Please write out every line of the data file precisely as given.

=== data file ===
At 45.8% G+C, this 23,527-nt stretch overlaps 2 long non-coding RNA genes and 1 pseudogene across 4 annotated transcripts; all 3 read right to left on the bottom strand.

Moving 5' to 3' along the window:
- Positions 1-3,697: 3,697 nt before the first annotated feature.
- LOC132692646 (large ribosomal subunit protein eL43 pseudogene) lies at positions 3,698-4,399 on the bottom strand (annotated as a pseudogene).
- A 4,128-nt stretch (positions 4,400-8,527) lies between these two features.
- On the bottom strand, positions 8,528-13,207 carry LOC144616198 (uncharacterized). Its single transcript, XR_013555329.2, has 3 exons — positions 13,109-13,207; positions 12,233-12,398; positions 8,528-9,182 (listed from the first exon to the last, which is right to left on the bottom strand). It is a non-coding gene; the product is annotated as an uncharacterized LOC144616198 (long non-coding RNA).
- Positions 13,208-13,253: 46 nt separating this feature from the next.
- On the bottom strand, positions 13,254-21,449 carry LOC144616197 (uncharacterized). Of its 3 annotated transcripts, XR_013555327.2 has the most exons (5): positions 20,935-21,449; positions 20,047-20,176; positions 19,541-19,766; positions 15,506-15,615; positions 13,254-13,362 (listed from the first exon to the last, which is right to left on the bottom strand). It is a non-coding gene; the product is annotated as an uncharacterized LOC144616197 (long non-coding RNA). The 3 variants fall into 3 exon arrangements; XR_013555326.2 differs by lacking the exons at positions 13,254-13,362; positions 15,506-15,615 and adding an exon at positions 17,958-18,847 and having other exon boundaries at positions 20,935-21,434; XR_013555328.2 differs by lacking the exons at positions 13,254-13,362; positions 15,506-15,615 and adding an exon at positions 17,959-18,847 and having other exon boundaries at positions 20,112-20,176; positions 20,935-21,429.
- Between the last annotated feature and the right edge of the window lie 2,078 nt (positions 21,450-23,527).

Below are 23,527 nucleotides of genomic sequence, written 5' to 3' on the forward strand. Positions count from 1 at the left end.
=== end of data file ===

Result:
At 45.8% G+C, this 23,527-nt stretch overlaps 2 long non-coding RNA genes and 1 pseudogene across 4 annotated transcripts; all 3 read right to left on the bottom strand.

Moving 5' to 3' along the window:
- Positions 1-3,697: 3,697 nt before the first annotated feature.
- LOC132692646 (large ribosomal subunit protein eL43 pseudogene) lies at positions 3,698-4,399 on the bottom strand (annotated as a pseudogene).
- A 4,128-nt stretch (positions 4,400-8,527) lies between these two features.
- On the bottom strand, positions 8,528-13,207 carry LOC144616198 (uncharacterized). Its single transcript, XR_013555329.2, has 3 exons — positions 13,109-13,207; positions 12,233-12,398; positions 8,528-9,182 (listed from the first exon to the last, which is right to left on the bottom strand). It is a non-coding gene; the product is annotated as an uncharacterized LOC144616198 (long non-coding RNA).
- Positions 13,208-13,253: 46 nt separating this feature from the next.
- On the bottom strand, positions 13,254-21,449 carry LOC144616197 (uncharacterized). Of its 3 annotated transcripts, XR_013555327.2 has the most exons (5): positions 20,935-21,449; positions 20,047-20,176; positions 19,541-19,766; positions 15,506-15,615; positions 13,254-13,362 (listed from the first exon to the last, which is right to left on the bottom strand). It is a non-coding gene; the product is annotated as an uncharacterized LOC144616197 (long non-coding RNA). The 3 variants fall into 3 exon arrangements; XR_013555326.2 differs by lacking the exons at positions 13,254-13,362; positions 15,506-15,615 and adding an exon at positions 17,958-18,847 and having other exon boundaries at positions 20,935-21,434; XR_013555328.2 differs by lacking the exons at positions 13,254-13,362; positions 15,506-15,615 and adding an exon at positions 17,959-18,847 and having other exon boundaries at positions 20,112-20,176; positions 20,935-21,429.
- Between the last annotated feature and the right edge of the window lie 2,078 nt (positions 21,450-23,527).

Below are 23,527 nucleotides of genomic sequence, written 5' to 3' on the forward strand. Positions count from 1 at the left end.